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Duncan

As a rule of thumb, banks are highly profitable and pay high salaries. In a less commercial field, people tend to earn less than their peers in banks, even MBAs. You already knew that. Estimate how much pressure there is in your job relative to less commercial fields, divide by salary by that ratio to get X. Estimate the length of your working time relative to less commercial fields, and divide X by that ratio to get Y. Y is the number you should be framing options against, if you want to be in a less commercial setting and have better family life. Yes, as an MBA you will earn more than Y, and probably more than X. However, what you are buying is the option to change into many other career paths where you will be happier, live longer and make a bigger contribution to your family and clients. Of course as an entrepreneur you could certainly earn more than a wealth manager. 

If you are in Italy, really IE doesn't make sense. It's an edgy brand even in Spain, but in Italy you need Bocconi, Politecnio di Milan or ESCP Torino. Bologna Business School has some traction at HERA Group, Lamborghini and UniCredit. 





PS 
The only distance learning options that make sense are massively powerful brands, like the Harvard ALM. Even Imperial or Manchester... what do they really mean in Italy outside the finance sector? A top EMBA like HEC, IMD, Insead or LBS would be an option.

[Edited by Duncan on Sep 09, 2020]

As a rule of thumb, banks are highly profitable and pay high salaries. In a less commercial field, people tend to earn less than their peers in banks, even MBAs. You already knew that. Estimate how much pressure there is in your job relative to less commercial fields, divide by salary by that ratio to get X. Estimate the length of your working time relative to less commercial fields, and divide X by that ratio to get Y. Y is the number you should be framing options against, if you want to be in a less commercial setting and have better family life. Yes, as an MBA you will earn more than Y, and probably more than X. However, what you are buying is the option to change into many other career paths where you will be happier, live longer and make a bigger contribution to your family and clients. Of course as an entrepreneur you could certainly earn more than a wealth manager.&nbsp;<br><br>If you are in Italy, really IE doesn't make sense. It's an edgy brand even in Spain, but in Italy you need Bocconi, Politecnio di Milan or ESCP Torino. Bologna Business School has some traction at HERA Group, Lamborghini and UniCredit.&nbsp;<br><br><br><br><div></div><div>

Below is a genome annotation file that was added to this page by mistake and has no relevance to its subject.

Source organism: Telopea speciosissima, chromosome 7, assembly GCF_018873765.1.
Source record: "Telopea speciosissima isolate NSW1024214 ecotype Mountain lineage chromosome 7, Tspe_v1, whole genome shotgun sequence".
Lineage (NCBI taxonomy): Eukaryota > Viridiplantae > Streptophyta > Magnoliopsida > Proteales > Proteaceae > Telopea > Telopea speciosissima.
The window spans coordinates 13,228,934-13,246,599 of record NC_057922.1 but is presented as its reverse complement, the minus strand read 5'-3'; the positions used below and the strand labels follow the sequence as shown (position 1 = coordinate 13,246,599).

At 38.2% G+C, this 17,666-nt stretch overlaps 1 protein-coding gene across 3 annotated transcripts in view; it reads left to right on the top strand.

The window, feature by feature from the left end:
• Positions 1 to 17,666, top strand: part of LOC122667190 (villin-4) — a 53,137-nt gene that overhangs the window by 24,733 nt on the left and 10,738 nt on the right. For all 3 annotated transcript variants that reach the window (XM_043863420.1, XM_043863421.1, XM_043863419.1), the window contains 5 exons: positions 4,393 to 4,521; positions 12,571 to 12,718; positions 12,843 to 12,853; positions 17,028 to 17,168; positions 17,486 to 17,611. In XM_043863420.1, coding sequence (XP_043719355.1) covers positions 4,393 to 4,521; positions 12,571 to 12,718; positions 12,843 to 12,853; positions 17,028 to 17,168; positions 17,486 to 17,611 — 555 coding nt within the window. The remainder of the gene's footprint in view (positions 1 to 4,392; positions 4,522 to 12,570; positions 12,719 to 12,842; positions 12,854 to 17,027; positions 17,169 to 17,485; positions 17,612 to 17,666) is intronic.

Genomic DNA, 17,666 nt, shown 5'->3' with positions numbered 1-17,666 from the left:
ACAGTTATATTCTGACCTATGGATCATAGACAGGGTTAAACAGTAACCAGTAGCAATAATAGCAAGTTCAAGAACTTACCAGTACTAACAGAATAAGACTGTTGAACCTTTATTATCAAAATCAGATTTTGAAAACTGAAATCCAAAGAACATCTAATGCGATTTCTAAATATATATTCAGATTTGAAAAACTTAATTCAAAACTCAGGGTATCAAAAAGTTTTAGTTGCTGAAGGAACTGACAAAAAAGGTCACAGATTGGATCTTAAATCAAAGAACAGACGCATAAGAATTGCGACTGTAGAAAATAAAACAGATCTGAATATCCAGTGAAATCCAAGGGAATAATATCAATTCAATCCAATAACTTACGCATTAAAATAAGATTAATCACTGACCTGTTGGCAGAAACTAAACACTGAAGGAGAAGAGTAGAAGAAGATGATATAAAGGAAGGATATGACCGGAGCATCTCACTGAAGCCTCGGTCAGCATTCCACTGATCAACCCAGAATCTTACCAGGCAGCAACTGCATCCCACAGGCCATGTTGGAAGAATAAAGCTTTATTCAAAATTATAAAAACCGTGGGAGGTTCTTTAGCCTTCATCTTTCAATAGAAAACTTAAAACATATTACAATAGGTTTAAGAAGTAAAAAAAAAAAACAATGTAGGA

PS&nbsp;
The only distance learning options that make sense are massively powerful brands, like the Harvard ALM. Even Imperial or Manchester... what do they really mean in Italy outside the finance sector? A top EMBA like HEC, IMD, Insead or LBS would be an option.</div>